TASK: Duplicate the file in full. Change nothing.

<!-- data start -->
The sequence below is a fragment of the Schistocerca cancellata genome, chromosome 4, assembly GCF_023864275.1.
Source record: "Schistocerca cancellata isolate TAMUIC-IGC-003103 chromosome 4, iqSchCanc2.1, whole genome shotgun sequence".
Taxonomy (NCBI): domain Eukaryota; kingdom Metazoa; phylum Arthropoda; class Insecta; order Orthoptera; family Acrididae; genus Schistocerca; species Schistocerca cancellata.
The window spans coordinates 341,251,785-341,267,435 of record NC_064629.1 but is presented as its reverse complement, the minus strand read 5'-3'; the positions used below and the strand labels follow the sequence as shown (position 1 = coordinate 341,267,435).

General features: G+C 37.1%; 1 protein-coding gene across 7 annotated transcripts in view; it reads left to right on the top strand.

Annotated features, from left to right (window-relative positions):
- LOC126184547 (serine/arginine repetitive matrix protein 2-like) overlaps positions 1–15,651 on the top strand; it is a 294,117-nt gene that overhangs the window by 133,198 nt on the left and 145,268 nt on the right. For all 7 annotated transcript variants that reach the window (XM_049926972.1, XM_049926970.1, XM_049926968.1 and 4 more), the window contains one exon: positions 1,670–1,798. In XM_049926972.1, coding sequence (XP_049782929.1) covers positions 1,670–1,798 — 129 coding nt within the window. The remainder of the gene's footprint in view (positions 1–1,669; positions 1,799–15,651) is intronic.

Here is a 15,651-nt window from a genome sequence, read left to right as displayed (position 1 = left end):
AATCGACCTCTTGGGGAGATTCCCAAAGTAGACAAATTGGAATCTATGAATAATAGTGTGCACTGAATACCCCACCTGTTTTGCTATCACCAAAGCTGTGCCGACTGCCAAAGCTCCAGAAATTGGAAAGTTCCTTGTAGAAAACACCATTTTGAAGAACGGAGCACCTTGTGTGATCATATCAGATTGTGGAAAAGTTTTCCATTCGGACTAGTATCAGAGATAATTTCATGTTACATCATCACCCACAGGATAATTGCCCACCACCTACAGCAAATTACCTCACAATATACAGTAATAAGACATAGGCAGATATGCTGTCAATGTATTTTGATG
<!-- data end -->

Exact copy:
The sequence below is a fragment of the Schistocerca cancellata genome, chromosome 4, assembly GCF_023864275.1.
Source record: "Schistocerca cancellata isolate TAMUIC-IGC-003103 chromosome 4, iqSchCanc2.1, whole genome shotgun sequence".
Taxonomy (NCBI): domain Eukaryota; kingdom Metazoa; phylum Arthropoda; class Insecta; order Orthoptera; family Acrididae; genus Schistocerca; species Schistocerca cancellata.
The window spans coordinates 341,251,785-341,267,435 of record NC_064629.1 but is presented as its reverse complement, the minus strand read 5'-3'; the positions used below and the strand labels follow the sequence as shown (position 1 = coordinate 341,267,435).

General features: G+C 37.1%; 1 protein-coding gene across 7 annotated transcripts in view; it reads left to right on the top strand.

Annotated features, from left to right (window-relative positions):
- LOC126184547 (serine/arginine repetitive matrix protein 2-like) overlaps positions 1–15,651 on the top strand; it is a 294,117-nt gene that overhangs the window by 133,198 nt on the left and 145,268 nt on the right. For all 7 annotated transcript variants that reach the window (XM_049926972.1, XM_049926970.1, XM_049926968.1 and 4 more), the window contains one exon: positions 1,670–1,798. In XM_049926972.1, coding sequence (XP_049782929.1) covers positions 1,670–1,798 — 129 coding nt within the window. The remainder of the gene's footprint in view (positions 1–1,669; positions 1,799–15,651) is intronic.

Here is a 15,651-nt window from a genome sequence, read left to right as displayed (position 1 = left end):
AATCGACCTCTTGGGGAGATTCCCAAAGTAGACAAATTGGAATCTATGAATAATAGTGTGCACTGAATACCCCACCTGTTTTGCTATCACCAAAGCTGTGCCGACTGCCAAAGCTCCAGAAATTGGAAAGTTCCTTGTAGAAAACACCATTTTGAAGAACGGAGCACCTTGTGTGATCATATCAGATTGTGGAAAAGTTTTCCATTCGGACTAGTATCAGAGATAATTTCATGTTACATCATCACCCACAGGATAATTGCCCACCACCTACAGCAAATTACCTCACAATATACAGTAATAAGACATAGGCAGATATGCTGTCAATGTATTTTGATG